I was going clockwise, motivated to get the fiercely hilly west coast out of the way during the daylight and whilst I was fresh. And I was soon feeling optimistic – the first 50 miles passed quickly as I started through relatively flat farmland and then alongside the first lochs and forests as I reached the rugged west coast.
The Beallach Na Ba (Pass of the Cattle) boasts the greatest ascent of any road climb in the UK, rising from sea level to 2,054ft over 9.1km, making it the third highest road in Scotland, with a stunning Alpine style switch back section, accentuated by the single track and at one point 20% gradient. But it isn’t as fierce as its reputation, and taken steadily is a joy to ride.
However, soon the weather started rolling in from the Atlantic. The Applecross peninsula remains constantly undulating, often steep and twisting, and for a few hours we were spoilt with sunshine and views around to the sleepy village of Shieldaig. But as the magnificent, steep terraced sides the Torridon Hills came into view, bare sandstone crowned with white quartzite, the skies darkened and a light drizzle started.
I climbed steadily up and over to Gairloch, sheets of rain falling from slate-grey sky. Riding the same bike that I pedaled Cairo to Cape Town earlier in the year, chosen out of my road bikes for its more comfortable geometry. However, most of Africa’s 439 hours of pedaling was spent on the tri-bars, efficiently spinning along in the same gear. Scotland west coast is anything by steady terrain and my average speed was falling as quickly as my sense of humour as the scale of the challenge hit home.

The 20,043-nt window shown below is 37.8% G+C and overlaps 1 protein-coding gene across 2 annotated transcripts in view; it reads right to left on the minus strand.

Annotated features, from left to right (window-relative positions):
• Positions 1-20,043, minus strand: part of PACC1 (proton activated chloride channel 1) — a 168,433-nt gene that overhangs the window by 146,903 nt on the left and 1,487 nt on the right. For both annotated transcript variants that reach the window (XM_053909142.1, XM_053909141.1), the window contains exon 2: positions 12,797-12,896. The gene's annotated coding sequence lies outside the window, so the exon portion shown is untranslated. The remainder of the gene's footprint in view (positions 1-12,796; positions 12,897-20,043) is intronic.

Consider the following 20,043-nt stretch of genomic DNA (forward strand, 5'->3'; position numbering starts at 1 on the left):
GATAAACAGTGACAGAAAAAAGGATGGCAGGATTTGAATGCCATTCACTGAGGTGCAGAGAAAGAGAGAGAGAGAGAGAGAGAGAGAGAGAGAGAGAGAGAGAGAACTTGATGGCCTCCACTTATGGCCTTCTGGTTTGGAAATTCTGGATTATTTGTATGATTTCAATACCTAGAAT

As the light faded long before sunset under heavy skies, I set my next target on midnight, glancing into windows of roadside cottages, looking snug and warm. As the hours passed, these passing windows also went dark and I was left in the pool of my headlight.
North of Lochinver the road narrowed once again to a narrow track and I faced some extraordinary terrain, no doubt stunning by day, but at 4am in the pouring rain this was the toughest section yet. Reaching Durness, Scotland’s northwest corner, was an huge and long awaited relief. I guessed wrongly that I would finally turn east and gain some flatter roads. In fact, the route remains hilly until Thurso. However, by the village of Tongue, dawn had at least brought a break in the weather. After 13 hours of rain I started to dry out.
Mentally, I had kept my focus very short through the night, a few hours at a time. As is often the case, once past the tough stretch, back in the daylight and dry, rather than feeling great I soon lost focus, and had a few hours in the mental doldrums. Staring at the road under my front wheel, hurting deeply and unable to think about the 200 miles that still remained. It wasn’t until mid morning that I managed to shake the slump and pick my speed up again, focused on the next milestone, John O’Groats.
Spontaneous support riders and roadside cheerleaders started appearing from mid morning and gave me a huge boost. The rugged west gave way to the calmer east; sea cliffs drop off Dunnet’s Head, mainland Britain’s most northerly point, giving a stark border to the North Sea and a horizon only broken by the outlying islands of Orkney.
The NC500 has ever-changing scenery, and whilst the road down the east coast is bigger and relatively busier, it has its own beauty. Ruined castles amidst the rolling farmland, as waves crash ashore, oilfields scattering the seascape. The sea is rarely out of sight on this long quadrant south to Inverness.
I barely stopped, although the Berrydale climb and subsequent gorges reduced me to a walking pace, climbing out of the saddle. Seeing my heart rate souring to 160bpm after 34 hours in the saddle was certainly unwelcome. I was digging really deep, and riding into the unknown. I was now well into day two.
After 37 hours 58 minutes I climbed the final time to Inverness Castle with a police escort to a welcome by the Lord Provost and a good crowd. What a wonderful reception, not just at the finale, but also throughout. It was heartwarming stuff and made the daft mission all the more enjoyable.
I will admit it took a few sleeps to feel recovered and even longer before I could look at my bike again!